[Read Also: Important tips on how to profit in a bearish market]
Set your Investment objectives/goals
Having met those essentials above, you are now ready for a serious investment plan or program. A good investment plan starts with investment objectives. Investment objectives are the force that determines what you invest in. Investment objectives range from capital preservation, to capital appreciation and constant income generation.
Capital preservation as an investment objective implies that you, the investor, aim at minimising the risk of loss by maintaining the purchasing power of your investment. So, if you are risk averse or you will need money from your investment soon for children’s education or for building a house or you are nearing retirement, this should be your objective.
Investors whose aims are to see their investment portfolios increase in real terms over a period of time are better suited for capital appreciation as an objective. This is better for investors that are more risk tolerant and those with more potential to recoup on losses along the way.
If you are already retired or nearing retirement, and therefore depend on your retirement plan supplemented by investment income, you need an investment that generates income rather than capital gains. In that case, your investment objective should be current income generation. It is always good to have investment goals stated in terms of risk and returns.
Decide on asset allocation
Armed with the knowledge of your risk appetite and investment objective, you are now ready to decide on what to invest in, and how much to invest in any asset class. This takes you to asset allocation decisions. Asset allocation involves dividing an investment portfolio among different asset classes based on an investor’s financial requirements, investment objectives and risk tolerance.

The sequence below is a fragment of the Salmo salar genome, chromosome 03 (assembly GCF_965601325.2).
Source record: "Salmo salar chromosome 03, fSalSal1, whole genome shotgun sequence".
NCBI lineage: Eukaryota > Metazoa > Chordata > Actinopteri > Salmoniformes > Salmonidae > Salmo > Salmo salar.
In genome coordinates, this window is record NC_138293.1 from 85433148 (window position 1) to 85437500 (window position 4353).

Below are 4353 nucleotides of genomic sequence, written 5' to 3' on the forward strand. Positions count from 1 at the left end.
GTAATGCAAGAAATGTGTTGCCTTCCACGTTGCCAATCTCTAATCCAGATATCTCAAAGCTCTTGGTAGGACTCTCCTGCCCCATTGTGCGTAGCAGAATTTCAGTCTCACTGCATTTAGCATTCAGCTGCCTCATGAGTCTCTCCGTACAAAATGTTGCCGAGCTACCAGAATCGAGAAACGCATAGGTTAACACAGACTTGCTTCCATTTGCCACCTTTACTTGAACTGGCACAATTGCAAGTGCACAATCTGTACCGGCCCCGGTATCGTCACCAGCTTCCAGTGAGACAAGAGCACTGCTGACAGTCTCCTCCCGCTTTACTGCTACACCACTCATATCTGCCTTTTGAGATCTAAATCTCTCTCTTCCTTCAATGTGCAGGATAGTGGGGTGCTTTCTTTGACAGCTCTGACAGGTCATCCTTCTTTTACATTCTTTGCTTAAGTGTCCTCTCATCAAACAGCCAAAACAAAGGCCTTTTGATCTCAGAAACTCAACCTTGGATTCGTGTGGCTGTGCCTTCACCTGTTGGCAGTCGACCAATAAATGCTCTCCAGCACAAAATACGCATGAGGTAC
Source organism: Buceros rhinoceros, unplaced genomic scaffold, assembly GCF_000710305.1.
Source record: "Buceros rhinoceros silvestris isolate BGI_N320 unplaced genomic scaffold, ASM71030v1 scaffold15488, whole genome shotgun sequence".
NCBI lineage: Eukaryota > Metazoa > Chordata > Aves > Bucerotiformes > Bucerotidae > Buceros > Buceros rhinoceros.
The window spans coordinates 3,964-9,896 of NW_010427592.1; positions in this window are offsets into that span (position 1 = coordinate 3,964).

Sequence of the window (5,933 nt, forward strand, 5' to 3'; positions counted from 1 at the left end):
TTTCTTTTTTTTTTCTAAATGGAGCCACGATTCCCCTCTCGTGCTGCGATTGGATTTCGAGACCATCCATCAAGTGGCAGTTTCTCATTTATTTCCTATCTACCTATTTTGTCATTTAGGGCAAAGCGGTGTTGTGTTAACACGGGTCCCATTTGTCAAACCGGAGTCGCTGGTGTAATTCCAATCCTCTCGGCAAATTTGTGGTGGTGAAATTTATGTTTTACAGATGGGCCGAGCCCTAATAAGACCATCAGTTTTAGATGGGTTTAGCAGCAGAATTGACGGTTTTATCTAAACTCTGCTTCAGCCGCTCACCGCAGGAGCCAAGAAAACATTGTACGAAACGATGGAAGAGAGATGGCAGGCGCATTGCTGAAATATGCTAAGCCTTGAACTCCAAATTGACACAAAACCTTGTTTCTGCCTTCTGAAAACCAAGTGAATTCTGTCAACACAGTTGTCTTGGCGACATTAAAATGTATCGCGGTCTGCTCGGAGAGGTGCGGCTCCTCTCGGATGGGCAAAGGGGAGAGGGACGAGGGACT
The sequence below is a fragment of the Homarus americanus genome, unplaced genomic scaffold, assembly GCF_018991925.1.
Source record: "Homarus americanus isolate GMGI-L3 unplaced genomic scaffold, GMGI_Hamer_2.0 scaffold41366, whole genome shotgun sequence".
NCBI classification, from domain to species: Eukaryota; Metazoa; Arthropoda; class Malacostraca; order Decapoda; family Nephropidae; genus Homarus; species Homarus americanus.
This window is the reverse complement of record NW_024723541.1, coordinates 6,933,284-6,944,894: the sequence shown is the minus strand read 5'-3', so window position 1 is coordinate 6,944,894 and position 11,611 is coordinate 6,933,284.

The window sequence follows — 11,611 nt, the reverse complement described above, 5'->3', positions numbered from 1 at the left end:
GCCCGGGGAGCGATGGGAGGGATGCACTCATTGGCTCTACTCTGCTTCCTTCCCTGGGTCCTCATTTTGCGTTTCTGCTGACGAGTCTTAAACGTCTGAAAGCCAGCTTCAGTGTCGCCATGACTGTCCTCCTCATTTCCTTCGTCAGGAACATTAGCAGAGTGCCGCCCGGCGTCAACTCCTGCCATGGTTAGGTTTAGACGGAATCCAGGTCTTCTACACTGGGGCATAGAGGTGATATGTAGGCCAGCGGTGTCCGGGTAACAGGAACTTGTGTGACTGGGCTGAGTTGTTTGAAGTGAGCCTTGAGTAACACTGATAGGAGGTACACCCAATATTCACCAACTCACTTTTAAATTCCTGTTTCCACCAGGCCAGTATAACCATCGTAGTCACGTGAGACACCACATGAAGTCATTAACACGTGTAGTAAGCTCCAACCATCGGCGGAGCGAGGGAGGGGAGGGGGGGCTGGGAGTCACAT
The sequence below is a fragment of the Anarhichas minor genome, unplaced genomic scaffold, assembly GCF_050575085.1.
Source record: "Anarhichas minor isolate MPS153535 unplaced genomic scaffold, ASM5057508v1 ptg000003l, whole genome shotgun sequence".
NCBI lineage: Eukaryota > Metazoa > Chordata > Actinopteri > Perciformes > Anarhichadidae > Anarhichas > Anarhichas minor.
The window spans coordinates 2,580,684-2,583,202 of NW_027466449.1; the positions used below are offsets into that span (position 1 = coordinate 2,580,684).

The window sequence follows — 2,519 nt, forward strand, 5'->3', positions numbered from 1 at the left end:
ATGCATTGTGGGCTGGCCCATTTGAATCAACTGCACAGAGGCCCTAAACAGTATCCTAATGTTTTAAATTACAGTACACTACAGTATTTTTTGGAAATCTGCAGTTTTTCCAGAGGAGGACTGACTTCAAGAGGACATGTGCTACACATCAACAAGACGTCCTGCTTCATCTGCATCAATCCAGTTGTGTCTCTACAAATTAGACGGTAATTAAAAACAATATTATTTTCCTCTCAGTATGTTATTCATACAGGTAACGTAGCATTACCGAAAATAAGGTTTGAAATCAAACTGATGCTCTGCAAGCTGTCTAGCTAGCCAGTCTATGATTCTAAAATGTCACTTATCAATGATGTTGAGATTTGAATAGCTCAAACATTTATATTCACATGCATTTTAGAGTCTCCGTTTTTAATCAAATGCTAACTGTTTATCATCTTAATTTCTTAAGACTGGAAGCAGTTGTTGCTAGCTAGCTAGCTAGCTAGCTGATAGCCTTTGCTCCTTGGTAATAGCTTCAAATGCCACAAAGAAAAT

A right mix of asset classes in a portfolio provides an investor with the highest probability of meeting his/her investment objectives. Asset allocation is the most important investment decision an investor can make in a portfolio because it demonstrates an investor’s understanding of his or her risk preferences and return expectations.
It is good to strive for a diversified portfolio. Unfortunately, the Nigerian market does not provide a lot of asset classes for optimal diversification, but diversification can be achieved across sectors or industries within the few asset classes in the Nigerian stock market.
Decide on how to invest
There are different ways to invest in the capital market. You can invest directly by making the stock selections by yourself, thanks to the online stock trading platforms that abound the world over. This implies that you have what it takes to conduct the required research and analysis of the companies whose shares or stocks you wish to buy.
[Read Also: How I Would Invest My Mother’s Retirement Funds]
It also implies that you have what it takes to know when to sell or add to existing positions. Another method is to have someone “do the heavy lifting” for you. In this case, that someone, often times called fund manager or portfolio manager, does the research and analysis and selects shares that suit your investment preferences, investment objectives, risk tolerance and appetite as well as your investment time horizon.
This route is most suitable for investors that lack the knowledge and time for the required research and analysis. If you decide to go this route, mutual funds are the best bet for you.
Nairametrics | Company Earnings
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- Afromedia Plc reports a loss after tax of N27.3 million in Q1 2021.